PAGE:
Equally satisfying is the fact that the treasure hunting aspect seems to work far better in the visual medium, although this is possibly because it gives Lawrence Gordon Clark ample opportunity to let his camera linger over some exquisite church architecture. This ecclesiastical context allows for the deployment of much archetypally chilling imagery including gargoyles and half-glimpsed cowled figures. The soundtrack also reflects it, occasionally augmenting its percussive emphasis with monastic chorale and disembodied Latin whispers. These techniques may be familiar but their efficacy cannot be denied. Meanwhile, the climactic supernatural manifestation is of a particularly Lovecraftian character and Clark conveys its horror well, assisted by the judicious use of a slug!

However, perhaps the strongest asset of the production is its final shot, the ambiguity and terrible implications of which linger long in the mind. It does full justice to James’s assertion that the spirits in a successful supernatural tale must be implacably malevolent and in its uncomfortable lack of resolution, leaves the viewers themselves haunted. It is its faithfulness to James’s intentions, despite the additions to the plot, which really distinguishes ‘The Treasure of Abbot Thomas.’ For whilst there are other strong adaptations, their success sometimes derives from their own merits (e.g. Jonathan Miller’s ‘Whistle & I’ll Come To You’) and I feel that only the preceding year’s adaptation of ‘A Warning to the Curious’ is quite as effective at capturing the full atmosphere of James’s work.

Originally transmitted on 23rd December 1974
Produced by BBC 2

 

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Casting the Runes (1979)

‘Casting the Runes’ is widely regarded as one of M.R. James’s most memorable tales (it achieved second place in a poll of members of ‘Ghosts & Scholars,’ the M.R. James society) and as such, it’s hardly surprising that it has been brought to screen on two occasions, firstly as Jacques Tourneur’s acclaimed 1957 black and white film, ‘Night of the Demon’ and subsequently in this rather more humble television production dating from 1979. It is often erroneously recalled as part of the BBC’s ‘A Ghost Story for Christmas’ strand as it shares the same director, the redoubtable Lawrence Gordon Clark. However, it was actually transmitted by ITV much later in the decade and despite the presence of Clark behind the camera, it’s somewhat less effective than any of his earlier James adaptations.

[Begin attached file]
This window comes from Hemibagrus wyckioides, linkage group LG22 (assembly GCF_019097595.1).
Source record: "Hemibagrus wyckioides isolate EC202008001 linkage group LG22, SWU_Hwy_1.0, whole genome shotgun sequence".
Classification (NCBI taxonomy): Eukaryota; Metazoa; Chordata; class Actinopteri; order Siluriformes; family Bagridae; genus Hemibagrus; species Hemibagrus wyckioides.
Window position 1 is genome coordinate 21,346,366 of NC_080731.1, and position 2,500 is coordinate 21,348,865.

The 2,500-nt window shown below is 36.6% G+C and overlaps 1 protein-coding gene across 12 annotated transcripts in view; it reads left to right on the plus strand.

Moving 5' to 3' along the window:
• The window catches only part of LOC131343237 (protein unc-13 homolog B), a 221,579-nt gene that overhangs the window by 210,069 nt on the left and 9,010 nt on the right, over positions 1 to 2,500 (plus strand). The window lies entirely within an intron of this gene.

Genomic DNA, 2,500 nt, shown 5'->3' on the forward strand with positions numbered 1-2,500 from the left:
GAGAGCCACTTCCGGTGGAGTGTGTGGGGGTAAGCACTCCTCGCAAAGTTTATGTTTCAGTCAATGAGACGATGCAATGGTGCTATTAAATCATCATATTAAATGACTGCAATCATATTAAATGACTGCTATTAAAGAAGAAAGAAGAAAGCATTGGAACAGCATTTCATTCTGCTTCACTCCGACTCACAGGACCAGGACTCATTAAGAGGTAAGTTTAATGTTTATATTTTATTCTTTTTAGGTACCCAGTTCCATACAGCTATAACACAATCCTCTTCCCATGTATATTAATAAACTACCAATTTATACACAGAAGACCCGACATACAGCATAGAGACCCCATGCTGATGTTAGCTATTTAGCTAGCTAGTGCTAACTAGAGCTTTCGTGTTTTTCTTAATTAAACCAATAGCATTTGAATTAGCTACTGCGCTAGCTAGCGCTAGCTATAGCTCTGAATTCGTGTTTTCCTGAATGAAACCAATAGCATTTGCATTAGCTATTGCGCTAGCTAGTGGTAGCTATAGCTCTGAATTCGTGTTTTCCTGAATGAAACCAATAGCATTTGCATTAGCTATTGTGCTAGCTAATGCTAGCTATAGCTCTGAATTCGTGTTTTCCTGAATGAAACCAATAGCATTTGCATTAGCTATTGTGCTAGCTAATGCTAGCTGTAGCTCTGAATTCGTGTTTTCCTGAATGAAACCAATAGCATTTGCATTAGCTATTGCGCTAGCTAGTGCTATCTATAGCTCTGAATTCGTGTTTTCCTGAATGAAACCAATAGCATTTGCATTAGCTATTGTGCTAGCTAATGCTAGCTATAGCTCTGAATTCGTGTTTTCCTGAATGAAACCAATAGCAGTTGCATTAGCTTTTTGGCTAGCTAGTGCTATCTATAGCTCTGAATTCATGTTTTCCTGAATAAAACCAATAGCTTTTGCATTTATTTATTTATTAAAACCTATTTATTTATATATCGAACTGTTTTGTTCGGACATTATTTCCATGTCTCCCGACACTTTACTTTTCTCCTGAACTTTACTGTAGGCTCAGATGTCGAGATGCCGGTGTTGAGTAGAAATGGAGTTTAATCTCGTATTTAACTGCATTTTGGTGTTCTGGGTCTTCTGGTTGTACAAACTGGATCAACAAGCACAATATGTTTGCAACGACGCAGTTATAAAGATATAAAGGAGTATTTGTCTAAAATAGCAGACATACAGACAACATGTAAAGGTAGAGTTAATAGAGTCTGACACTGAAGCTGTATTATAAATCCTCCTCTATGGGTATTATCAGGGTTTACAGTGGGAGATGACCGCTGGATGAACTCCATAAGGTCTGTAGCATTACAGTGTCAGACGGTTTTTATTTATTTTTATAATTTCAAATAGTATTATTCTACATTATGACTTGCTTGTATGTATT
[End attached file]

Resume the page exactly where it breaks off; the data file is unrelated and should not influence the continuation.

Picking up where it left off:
It is particularly hampered by that scourge of so much 1970s television drama on a tight budget (and inspiration for a fine Monty Python sketch), the uneven contrast between the use of film for location work and video in the studio. The Ghost Stories for Christmas, on the other hand, were shot entirely on film. So whilst Clark’s photography is typically rich and atmospheric for the wintry exterior scenes here, it’s frequently compromised by the flat, over-lit interiors. The production also suffers from being given a contemporary setting. Divorced from the context of Edwardian academia, the ambience of which so suffuses James’s work, much of the dread and isolation seems to evaporate, whilst Clark’s camera is given far less detail to linger over.

The updated narrative is something this adaptation has in common with ‘Night of the Demon’ and it’s impossible not to compare the two. Certainly the film is more successful, exuding a potent sense of paranoia and tension largely absent here. Fortunately the television production is not entirely lacking in terror. The opening scene is particularly effective, expertly directed by Clark who unlike Tourneur does not reveal too much of the threat. Equally, the scene in which Dutton discovers Karswell’s warning mysteriously manifested in the frames of her film is an eerie moment, with Jan Francis making a far more sympathetic protagonist than Dana Andrews. Meanwhile, Iain Cuthbertson does a fine job of matching Niall MacGinnis’s memorable performance as Karswell, despite the bizarre American accent.